California Plaintiff Fails to Satisfy Burden of Proof in Long-Term Disability Case
The U.S. District Court for the Central District of California, applying de novo review due to California’s discretionary clause ban, ruled that an employee of Apple, Inc. was not entitled to long-term disability benefits because he did not satisfy the burden of proving that he was disabled. McCool v. Life Insurance Company of North America, et al., No. 17-cv-07766 (November 9, 2018).
Gabe McCool, an Apple Genius Bar technician, sued Life Insurance Company of North America (LINA) and Apple after LINA denied his request for long-term disability benefits. Under Apple’s long-term disability policy, for the first 12 months “an employee is considered ‘disabled’ if, because of an injury, he is ‘unable to perform all the material duties of his or her Regular Occupation or a Qualified Alternative.’” After an employee has received benefits for 12 months, the employee will continue to be considered disabled only if he or she is “unable to perform all the material duties for any occupation for which he or she is, or may reasonably become, qualified based on education, training, or experience.”
LINA initially paid McCool disability benefits because the insurance company determined, based on a peer review of McCool’s medical records, that he could only sit and stand occasionally and was, therefore, precluded from performing his job. Under the policy, the claimant was required to provide satisfactory proof of his disability on an ongoing basis. After one year, LINA terminated his benefits. LINA determined that he no longer met the definition of disabled because he was not precluded from performing the duties of any occupation. In reaching its decision, LINA relied on McCool’s file, including medical records from McCool’s doctor; peer reviews of his medical records; surveillance footage showing him walking, entering and exiting a vehicle, driving, and carrying items without difficulty; and two transferrable skills analyses (TSA), which identified three suitable sedentary jobs for McCool. LINA’s TSAs resulted in a finding that McCool could reasonably perform a sedentary or a light job considering his ability to sit “frequently.”
The Court’s Analysis
The court discussed whether McCool could reasonably perform a sedentary or a light job considering his ability to sit “frequently”—a fact that both parties agreed was supported by the medical evidence. “Frequently” was defined as between 2.5 to 5.5 hours in an 8-hour workday. And although a single treating physician found that he could only sit “occasionally,” or for fewer than 2.5 hours a day, 3 separate medical practitioners later found that this physician’s findings were unsupported by the medical records. Repeated requests for clarification from the treating physician who had supported the restriction were ignored. As a result, LINA relied on the most recent findings of three separate doctors to determine that McCool could handle “frequent” sitting.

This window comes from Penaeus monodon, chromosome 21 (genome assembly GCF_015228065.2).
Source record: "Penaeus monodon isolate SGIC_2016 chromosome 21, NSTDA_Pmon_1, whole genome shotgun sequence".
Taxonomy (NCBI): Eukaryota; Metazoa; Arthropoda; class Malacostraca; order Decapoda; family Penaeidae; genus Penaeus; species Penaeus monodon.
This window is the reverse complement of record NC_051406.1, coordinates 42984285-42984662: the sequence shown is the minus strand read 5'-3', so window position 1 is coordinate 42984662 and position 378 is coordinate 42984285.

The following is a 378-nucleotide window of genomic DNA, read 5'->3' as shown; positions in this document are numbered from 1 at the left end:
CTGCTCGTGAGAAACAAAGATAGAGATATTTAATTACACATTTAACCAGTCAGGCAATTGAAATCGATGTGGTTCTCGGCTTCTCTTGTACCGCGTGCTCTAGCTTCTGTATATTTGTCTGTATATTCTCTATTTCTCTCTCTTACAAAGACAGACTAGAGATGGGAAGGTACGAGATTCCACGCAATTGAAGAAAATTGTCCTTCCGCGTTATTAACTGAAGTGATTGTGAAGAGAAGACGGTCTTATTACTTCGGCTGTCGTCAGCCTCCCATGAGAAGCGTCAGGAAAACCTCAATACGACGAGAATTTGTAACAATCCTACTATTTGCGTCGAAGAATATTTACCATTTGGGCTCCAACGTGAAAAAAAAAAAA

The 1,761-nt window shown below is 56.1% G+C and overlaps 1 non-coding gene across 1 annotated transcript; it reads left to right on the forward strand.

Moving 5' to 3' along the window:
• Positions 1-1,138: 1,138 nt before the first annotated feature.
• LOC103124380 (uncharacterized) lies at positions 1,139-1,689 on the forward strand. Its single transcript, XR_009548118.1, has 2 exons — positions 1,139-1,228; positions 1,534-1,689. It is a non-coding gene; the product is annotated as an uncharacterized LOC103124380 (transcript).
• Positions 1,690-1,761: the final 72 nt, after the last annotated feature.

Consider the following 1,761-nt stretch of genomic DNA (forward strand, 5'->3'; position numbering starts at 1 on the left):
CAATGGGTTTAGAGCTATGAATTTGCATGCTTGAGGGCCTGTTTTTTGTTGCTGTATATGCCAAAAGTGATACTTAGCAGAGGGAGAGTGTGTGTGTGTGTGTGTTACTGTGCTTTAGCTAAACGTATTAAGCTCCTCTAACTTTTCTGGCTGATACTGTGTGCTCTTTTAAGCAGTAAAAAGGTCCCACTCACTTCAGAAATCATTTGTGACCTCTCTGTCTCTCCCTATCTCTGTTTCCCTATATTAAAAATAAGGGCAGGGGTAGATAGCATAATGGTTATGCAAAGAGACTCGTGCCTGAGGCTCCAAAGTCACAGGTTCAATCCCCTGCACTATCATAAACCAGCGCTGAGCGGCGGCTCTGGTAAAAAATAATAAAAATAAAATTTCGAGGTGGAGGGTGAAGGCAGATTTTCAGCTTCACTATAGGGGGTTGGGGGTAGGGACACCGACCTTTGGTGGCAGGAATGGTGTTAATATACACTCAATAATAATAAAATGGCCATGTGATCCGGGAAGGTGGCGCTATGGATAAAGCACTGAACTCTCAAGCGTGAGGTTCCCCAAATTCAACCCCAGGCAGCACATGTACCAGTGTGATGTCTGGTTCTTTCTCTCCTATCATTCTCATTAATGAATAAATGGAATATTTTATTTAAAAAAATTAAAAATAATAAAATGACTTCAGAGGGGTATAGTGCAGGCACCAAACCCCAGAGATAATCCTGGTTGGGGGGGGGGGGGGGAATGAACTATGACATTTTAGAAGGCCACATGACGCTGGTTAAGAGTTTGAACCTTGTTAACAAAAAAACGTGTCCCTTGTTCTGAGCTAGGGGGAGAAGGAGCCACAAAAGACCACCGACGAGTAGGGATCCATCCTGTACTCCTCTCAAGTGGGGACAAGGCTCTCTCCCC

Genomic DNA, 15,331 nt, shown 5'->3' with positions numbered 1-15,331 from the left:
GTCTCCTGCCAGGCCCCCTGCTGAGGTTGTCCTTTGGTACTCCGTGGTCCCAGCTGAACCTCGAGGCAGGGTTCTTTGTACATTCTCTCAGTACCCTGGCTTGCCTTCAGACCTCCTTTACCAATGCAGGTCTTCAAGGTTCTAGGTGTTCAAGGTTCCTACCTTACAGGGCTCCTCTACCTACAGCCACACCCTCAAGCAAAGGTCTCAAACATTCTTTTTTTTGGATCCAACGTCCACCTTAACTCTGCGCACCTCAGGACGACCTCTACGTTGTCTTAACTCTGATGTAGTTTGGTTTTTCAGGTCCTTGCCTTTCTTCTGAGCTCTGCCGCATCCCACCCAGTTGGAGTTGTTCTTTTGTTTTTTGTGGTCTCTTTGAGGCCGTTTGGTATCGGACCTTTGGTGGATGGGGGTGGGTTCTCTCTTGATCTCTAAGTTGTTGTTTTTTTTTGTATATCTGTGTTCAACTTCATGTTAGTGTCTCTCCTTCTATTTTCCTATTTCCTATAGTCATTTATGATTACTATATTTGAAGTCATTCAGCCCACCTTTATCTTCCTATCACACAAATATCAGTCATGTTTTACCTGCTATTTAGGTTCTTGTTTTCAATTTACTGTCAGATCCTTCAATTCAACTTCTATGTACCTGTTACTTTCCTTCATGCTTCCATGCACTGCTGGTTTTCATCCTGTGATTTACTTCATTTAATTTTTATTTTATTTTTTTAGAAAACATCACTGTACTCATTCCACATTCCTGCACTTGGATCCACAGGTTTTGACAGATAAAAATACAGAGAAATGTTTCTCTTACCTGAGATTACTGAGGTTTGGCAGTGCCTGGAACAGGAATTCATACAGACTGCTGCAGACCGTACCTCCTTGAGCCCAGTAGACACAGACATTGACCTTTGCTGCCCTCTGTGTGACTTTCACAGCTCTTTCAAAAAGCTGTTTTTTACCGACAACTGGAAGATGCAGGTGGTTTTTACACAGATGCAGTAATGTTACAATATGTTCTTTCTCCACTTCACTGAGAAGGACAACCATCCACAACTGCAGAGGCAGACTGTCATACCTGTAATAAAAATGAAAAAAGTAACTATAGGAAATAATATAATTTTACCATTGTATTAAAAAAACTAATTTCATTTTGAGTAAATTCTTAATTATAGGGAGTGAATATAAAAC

The court then reviewed case authority in the Ninth Circuit Court of Appeals, holding that an employee who cannot sit for more than four hours in an eight-hour workday cannot perform sedentary work. According to at least one Ninth Circuit case, light work is more active than sedentary work and requires standing or walking for up to two-thirds of the workday.
The medical evidence presented to LINA from several doctors indicated that McCool could sit between 2.5 and 5.5 hours per day. This range, however, presented a problem for the court. McCool suggested that because his capacity might fall below the four-hour-per-day limit, he could not perform sedentary or light work. Light work, the court found, requires that about 2/3 of an 8-hour day are spent standing, or about 5.3 hours. The evidence, therefore, weighed against the likelihood that McCool could perform light work, since he could stand, at most, 5.5 hours a day. Since the doctors disagreed about whether he fell in the “occasional” or “frequent” category, the court concluded that it was unlikely that he fell on the farthest end of the “frequent” continuum.
However, the court noted that McCool bore the burden of proving by a preponderance of the evidence that he could sit only between 2.5 and 4 hours a day, precluding him from performing sedentary work. After appeal extensions and numerous unanswered requests for clarification from his supporting treating physician or other medical providers, the court concluded that McCool had failed to present sufficient evidence to prove that he could not sit for four hours a day.
The court, in ruling for LINA, determined that McCool could perform two sedentary jobs based on numerous doctors’ evaluations and peer reviews of his treating physician’s evaluations. Ultimately, the court found that McCool had failed to establish by a preponderance of the evidence that he could not perform either of the sedentary jobs identified in his TSAs. He also had not established that the TSAs were based on unreliable or unsupportable medical evidence or presented other medical evidence that LINA failed to consider that would necessitate a change in diagnosis. Because the evidence indicated that there were jobs that McCool could perform within his limitations, the court upheld the decision that he did not qualify for continued long-term disability benefits under LINA’s policy.